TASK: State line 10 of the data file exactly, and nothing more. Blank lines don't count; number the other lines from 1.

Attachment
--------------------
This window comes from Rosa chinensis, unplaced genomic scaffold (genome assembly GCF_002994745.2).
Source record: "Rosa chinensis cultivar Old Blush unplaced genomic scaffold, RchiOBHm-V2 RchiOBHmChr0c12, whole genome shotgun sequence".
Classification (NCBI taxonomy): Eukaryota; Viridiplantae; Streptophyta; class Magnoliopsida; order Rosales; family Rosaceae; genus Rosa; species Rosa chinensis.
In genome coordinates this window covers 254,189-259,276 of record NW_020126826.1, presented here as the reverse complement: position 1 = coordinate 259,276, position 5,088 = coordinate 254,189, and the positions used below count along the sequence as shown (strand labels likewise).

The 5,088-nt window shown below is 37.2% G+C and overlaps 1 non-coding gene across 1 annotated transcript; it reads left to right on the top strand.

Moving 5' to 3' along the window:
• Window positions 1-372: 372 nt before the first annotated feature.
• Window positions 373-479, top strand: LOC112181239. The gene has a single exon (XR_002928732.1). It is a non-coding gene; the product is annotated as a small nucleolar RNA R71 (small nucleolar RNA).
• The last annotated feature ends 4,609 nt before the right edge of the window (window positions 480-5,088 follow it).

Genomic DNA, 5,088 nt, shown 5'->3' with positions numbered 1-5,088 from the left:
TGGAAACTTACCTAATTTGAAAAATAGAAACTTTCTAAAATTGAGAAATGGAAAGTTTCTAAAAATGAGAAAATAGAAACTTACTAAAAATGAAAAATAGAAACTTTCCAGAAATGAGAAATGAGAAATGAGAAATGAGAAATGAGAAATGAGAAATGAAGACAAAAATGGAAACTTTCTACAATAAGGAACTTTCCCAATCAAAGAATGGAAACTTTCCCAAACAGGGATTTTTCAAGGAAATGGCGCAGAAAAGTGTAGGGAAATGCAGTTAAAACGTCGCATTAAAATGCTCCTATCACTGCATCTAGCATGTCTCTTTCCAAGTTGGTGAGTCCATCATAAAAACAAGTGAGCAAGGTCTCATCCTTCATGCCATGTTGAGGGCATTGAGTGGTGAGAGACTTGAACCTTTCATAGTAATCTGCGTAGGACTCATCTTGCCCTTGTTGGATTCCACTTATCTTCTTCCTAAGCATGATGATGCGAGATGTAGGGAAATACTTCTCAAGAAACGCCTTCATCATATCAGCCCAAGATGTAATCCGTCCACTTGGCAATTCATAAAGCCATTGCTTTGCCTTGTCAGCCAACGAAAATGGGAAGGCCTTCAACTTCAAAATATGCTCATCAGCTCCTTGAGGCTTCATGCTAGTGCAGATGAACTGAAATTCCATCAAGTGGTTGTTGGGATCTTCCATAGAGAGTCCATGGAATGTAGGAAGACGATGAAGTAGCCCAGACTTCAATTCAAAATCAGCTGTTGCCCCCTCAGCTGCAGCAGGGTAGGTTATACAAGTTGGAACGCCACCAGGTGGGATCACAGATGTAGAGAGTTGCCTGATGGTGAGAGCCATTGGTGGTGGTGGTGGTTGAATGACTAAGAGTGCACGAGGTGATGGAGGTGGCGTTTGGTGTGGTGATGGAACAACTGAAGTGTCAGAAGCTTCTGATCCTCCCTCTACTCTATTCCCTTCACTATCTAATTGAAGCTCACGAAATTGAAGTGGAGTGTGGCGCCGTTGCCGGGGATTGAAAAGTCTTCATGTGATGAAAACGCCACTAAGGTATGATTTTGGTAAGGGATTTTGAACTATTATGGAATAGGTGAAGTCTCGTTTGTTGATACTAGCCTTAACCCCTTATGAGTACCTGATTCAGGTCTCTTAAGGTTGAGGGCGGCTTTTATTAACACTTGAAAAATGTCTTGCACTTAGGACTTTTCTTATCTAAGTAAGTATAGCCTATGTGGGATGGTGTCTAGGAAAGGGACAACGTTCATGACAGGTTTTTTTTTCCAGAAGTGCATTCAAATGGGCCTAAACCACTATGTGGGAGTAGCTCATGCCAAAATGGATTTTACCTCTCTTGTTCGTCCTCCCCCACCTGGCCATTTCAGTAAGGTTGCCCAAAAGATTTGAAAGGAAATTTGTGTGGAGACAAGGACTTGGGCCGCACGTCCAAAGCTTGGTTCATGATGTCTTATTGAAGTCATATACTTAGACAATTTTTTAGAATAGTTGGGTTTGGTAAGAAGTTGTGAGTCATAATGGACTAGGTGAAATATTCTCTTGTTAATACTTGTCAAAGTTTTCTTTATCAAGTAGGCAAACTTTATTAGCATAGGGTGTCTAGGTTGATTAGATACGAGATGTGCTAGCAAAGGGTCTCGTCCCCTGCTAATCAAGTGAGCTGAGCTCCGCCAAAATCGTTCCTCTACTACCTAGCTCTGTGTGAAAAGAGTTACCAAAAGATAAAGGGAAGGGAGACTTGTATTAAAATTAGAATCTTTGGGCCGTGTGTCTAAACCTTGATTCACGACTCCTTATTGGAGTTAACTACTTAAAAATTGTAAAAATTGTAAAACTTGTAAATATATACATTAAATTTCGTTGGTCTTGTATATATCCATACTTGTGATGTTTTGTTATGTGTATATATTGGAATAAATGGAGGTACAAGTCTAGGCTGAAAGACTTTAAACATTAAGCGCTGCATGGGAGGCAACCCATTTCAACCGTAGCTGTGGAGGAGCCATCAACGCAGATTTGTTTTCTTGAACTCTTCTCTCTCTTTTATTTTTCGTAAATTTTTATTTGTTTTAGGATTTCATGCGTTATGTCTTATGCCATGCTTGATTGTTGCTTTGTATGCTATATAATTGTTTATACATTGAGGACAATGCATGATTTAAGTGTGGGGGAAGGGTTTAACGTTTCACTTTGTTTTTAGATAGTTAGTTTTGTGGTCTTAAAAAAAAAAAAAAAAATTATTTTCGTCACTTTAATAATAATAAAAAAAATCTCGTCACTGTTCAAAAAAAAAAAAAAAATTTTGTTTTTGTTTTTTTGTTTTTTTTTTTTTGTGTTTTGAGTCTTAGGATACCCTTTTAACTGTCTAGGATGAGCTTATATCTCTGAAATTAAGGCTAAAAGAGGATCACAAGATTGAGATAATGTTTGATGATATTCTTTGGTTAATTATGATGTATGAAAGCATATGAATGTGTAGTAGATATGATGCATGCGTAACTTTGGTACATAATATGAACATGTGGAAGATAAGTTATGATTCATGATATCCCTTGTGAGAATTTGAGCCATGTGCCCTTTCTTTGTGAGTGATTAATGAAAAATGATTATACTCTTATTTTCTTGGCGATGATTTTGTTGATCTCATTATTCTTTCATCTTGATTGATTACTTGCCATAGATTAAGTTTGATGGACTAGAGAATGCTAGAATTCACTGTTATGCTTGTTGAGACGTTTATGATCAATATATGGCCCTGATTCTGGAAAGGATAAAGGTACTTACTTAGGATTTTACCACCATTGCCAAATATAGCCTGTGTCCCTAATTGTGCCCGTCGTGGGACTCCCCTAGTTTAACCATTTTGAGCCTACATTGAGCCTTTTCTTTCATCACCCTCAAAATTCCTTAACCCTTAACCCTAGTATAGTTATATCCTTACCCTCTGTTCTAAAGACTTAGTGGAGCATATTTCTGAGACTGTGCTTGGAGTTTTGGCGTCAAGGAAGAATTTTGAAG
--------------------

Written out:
Genomic DNA, 5,088 nt, shown 5'->3' with positions numbered 1-5,088 from the left: